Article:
A million miniscule decisions in a line,
Why they brought us to this moment isn't clear, but that's all right,
We've got all night.
If you'd asked me last year what I would study in college, I would have answered "English." Always English. I've known I wanted to be an English major since I was a bright-eyed nine-year-old looking up to the college girls who would babysit us from time to time. They loved stories, particularly those contained between two worn covers. So did I. They loved writing about and talking about the books they read. So did I. They were English majors...
Little logic is required for the rest.
I'm not the most decisive person in the world: I'll say that upfront. I took dance as a seven-year-old, then gymnastics, and then dance again. I wanted to play piano like Beth March, draw like Amy March, and sew like my mother. There was even a period of time in my childhood when I was convinced I wanted to take up clog dancing. (That began and ended quickly when my interest turned to other fields.) But in the space of my brief life, the only years from which I can draw experience, I remained convinced (to varying degrees) that I wanted to write. Beth and Amy soon faded into the background, but Jo, my old favorite, remained.
How I love to watch you listen to the music
'Cause you sing to me a music of your own
As I cast out all these lines, so afraid that I will find
I am alone, all alone.
None of this should come as a surprise to you. I keep a writing blog, after all — it follows that I'd like to study English (or history, my second choice). The thought of pursuing this sort of Bachelor's degree is a comfortable thing in rosy youth when reality has not yet landed a pile of essays on your lap. At age nine, English did not yet taste of tone, thesis, or MLA citation. It was Story. As I matured a bit more and learned about the reality of enrolling in a university in the twenty-first century, I began to pull away bit by bit. The concept of working from home, turning my writing hobby into a real occupation, and learning by experience rather than four more years of formal education sounded promising. No more exams. No more technicalities. Just the business, verve, and toil of capturing the Story I'd always loved.
But there are still good schools. There are still good professors. They're rare, and you have to look diligently in order to find them because they're not so verbal in singing their own praises, but they're out there. And if I could learn under them to reach for excellence, was that not a good thing? Would it not be a priviledge to continue learning about the great books even as I began to write a few of my own? To engage in deep, provoking discussions? To strengthen my mind and sharpen my wit?
And then there's a small love, a nurturing love that rankles underneath all the rest. Something God laid on my heart before any thought of an English major had entered my mind. Something that hasn't changed in these twelve long years since I first considered it.
Reader, I feel led to be a midwife.
My dreams come in different shapes after all. I want to write stories rich with splintered fragments of truth, but I also want to witness those stories in a mother's sweaty brow and a baby's first lusty cry. I don't want to confine everything to the page. I thrill at the creative process involved in writing a good book, and I want to work where I am awed daily at the miracle of God's creation. To nurture, guide, and love. To shine His light in a new way. To give my life over to the Lord as softened clay, saying, "Do with me as You see fit."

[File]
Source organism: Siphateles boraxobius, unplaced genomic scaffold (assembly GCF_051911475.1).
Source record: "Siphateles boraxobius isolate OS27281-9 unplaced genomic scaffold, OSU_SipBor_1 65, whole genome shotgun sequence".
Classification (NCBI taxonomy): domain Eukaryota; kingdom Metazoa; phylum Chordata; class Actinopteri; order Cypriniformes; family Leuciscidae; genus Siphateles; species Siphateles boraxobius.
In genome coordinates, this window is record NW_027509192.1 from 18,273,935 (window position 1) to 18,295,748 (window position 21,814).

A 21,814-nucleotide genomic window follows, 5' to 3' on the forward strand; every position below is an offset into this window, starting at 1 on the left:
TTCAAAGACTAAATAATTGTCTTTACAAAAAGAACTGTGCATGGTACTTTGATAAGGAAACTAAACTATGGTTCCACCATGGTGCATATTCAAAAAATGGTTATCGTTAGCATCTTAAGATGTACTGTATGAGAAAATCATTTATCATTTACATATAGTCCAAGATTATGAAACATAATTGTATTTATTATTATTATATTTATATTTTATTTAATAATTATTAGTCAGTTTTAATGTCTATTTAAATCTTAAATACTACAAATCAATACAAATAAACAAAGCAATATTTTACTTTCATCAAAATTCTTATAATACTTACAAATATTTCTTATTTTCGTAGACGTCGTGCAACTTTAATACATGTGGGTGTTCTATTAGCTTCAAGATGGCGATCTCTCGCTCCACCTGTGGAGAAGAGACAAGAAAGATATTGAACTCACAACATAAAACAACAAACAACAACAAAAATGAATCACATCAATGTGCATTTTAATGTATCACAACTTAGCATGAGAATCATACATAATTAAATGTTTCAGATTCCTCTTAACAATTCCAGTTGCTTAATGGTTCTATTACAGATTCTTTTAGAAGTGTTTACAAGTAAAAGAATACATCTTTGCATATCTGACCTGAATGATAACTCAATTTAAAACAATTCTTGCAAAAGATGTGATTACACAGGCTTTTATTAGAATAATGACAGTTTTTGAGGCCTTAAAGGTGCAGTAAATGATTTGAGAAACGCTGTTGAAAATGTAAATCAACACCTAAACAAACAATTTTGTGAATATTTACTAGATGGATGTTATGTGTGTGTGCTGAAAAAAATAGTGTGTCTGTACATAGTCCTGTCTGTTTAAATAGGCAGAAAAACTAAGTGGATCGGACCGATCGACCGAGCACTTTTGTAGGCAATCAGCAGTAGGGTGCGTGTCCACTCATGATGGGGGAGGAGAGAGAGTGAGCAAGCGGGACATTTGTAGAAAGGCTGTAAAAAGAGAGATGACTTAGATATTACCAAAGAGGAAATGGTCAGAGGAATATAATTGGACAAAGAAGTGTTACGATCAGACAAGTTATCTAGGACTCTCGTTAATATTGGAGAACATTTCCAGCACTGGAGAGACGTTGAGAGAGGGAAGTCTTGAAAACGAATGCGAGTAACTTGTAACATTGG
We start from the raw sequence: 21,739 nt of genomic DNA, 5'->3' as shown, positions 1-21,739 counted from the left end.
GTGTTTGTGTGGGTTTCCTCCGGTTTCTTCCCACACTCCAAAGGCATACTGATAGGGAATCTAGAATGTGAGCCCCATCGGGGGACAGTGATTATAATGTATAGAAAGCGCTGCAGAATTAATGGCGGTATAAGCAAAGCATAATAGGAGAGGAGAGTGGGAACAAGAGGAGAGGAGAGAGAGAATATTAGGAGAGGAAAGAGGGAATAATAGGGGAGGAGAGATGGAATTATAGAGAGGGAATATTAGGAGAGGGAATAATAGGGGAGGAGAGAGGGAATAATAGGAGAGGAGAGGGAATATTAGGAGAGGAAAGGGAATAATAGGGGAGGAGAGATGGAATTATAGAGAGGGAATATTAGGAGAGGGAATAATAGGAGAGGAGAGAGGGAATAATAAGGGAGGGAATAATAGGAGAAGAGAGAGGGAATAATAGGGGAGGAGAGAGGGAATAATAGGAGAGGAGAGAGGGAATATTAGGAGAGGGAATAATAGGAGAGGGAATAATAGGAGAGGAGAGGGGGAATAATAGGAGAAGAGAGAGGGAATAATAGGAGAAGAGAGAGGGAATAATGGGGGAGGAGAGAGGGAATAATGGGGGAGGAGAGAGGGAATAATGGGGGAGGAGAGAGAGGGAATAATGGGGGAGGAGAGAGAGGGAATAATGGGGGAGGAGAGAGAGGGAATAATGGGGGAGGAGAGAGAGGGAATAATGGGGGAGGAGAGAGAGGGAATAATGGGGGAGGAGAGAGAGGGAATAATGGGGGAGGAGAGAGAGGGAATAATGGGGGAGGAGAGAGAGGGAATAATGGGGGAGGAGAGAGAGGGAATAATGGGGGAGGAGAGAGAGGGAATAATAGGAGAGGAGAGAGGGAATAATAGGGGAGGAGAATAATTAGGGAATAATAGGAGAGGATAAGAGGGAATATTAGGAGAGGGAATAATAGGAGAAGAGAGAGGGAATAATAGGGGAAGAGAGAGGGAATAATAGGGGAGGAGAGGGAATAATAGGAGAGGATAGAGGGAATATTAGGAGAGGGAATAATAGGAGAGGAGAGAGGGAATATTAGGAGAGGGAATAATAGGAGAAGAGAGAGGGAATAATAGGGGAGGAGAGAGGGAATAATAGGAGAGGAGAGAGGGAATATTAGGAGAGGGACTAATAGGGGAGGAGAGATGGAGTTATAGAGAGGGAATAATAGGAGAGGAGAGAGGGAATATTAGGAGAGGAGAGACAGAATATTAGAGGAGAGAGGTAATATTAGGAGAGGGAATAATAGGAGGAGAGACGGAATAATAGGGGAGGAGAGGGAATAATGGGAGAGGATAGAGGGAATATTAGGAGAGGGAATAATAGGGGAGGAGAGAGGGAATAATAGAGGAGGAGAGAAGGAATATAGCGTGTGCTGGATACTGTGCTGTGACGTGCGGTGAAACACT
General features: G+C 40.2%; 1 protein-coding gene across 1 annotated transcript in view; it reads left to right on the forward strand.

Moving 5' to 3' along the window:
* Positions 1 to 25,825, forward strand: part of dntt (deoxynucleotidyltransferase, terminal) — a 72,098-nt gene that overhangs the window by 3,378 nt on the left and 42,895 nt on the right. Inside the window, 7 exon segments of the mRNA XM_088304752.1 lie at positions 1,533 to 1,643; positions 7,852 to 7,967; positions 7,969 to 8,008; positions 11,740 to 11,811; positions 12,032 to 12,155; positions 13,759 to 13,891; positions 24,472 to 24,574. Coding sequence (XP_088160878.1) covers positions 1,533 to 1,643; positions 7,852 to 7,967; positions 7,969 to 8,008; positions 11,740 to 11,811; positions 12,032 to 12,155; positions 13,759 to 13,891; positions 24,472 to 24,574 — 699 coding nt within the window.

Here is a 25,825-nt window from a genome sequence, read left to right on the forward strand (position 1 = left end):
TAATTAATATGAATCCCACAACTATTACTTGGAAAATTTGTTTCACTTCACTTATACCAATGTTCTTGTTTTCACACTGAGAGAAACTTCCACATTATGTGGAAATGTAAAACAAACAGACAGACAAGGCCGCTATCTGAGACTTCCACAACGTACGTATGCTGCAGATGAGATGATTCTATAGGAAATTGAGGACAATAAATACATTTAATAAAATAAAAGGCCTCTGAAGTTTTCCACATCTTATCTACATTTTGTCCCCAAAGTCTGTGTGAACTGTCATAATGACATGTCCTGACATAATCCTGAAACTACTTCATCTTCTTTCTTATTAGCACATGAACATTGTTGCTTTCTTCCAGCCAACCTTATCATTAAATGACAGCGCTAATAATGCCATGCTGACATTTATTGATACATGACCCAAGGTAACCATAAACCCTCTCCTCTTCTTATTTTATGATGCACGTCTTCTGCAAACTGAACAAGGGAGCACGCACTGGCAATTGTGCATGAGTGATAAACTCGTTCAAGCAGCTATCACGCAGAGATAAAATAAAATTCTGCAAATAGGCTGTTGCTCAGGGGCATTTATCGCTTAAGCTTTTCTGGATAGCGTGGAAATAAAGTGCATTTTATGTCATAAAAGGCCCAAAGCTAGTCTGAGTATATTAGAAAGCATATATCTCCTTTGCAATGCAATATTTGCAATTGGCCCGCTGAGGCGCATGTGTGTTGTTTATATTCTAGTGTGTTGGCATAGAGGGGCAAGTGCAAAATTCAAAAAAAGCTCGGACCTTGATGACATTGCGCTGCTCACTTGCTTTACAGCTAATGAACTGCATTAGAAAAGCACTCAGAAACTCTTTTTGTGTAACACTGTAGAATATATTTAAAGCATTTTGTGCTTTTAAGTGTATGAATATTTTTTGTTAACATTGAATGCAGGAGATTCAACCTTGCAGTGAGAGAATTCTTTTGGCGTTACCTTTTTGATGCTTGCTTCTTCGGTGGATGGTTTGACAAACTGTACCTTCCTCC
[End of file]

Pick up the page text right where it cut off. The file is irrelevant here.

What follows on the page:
Writing. History. English education. And midwifery. These are my crumpled dreams, and Lord, they are Yours.
Well, could it be that the many roads you took to get here
Were just for me to tell this story and for you to hear this song?
And your many hopes, and your many fears
Were meant to bring you here all along.
I've toiled over these thoughts for a long time. Junior year of high school is when you're supposed to have it all together in the areas of standardized testing (my worst enemy) and college-searching. You're supposed to know what you want to do with your life and you base life-changing decisions on that knowledge. Just one more year until we stand on that platform, caps in hand, and though we toss them out of jubilation and cheer for the uncertainty of the future, each heart beats a little faster because the clock is ticking and we still don't have all the boxes filled.
But we're crumpled as our dreams, and like our dreams, we're His. We need not worry about where God will lead us, because we know He will in His time. I may never publish another book: I'll still write. I may never assist at a birth or even deliver a child of my own: I'll still rejoice when I see a little one's smile. I may read and read my whole life through, and it may be the closest glimpse I have of Heaven. Our ponderings, our aching hearts, the restlessness that hounds us — He put it in us for a purpose. Don't give your soul over to anxiety, but give thanks in the season of uncertainty. The world is bent on discovering itself: I want to know my Lord. There are precious things I love, special desires I hide away in my heart, but they will not satisfy me unless they come from God.
We were meant to be right here all along.
*all lyrics from "many roads" by andrew peterson.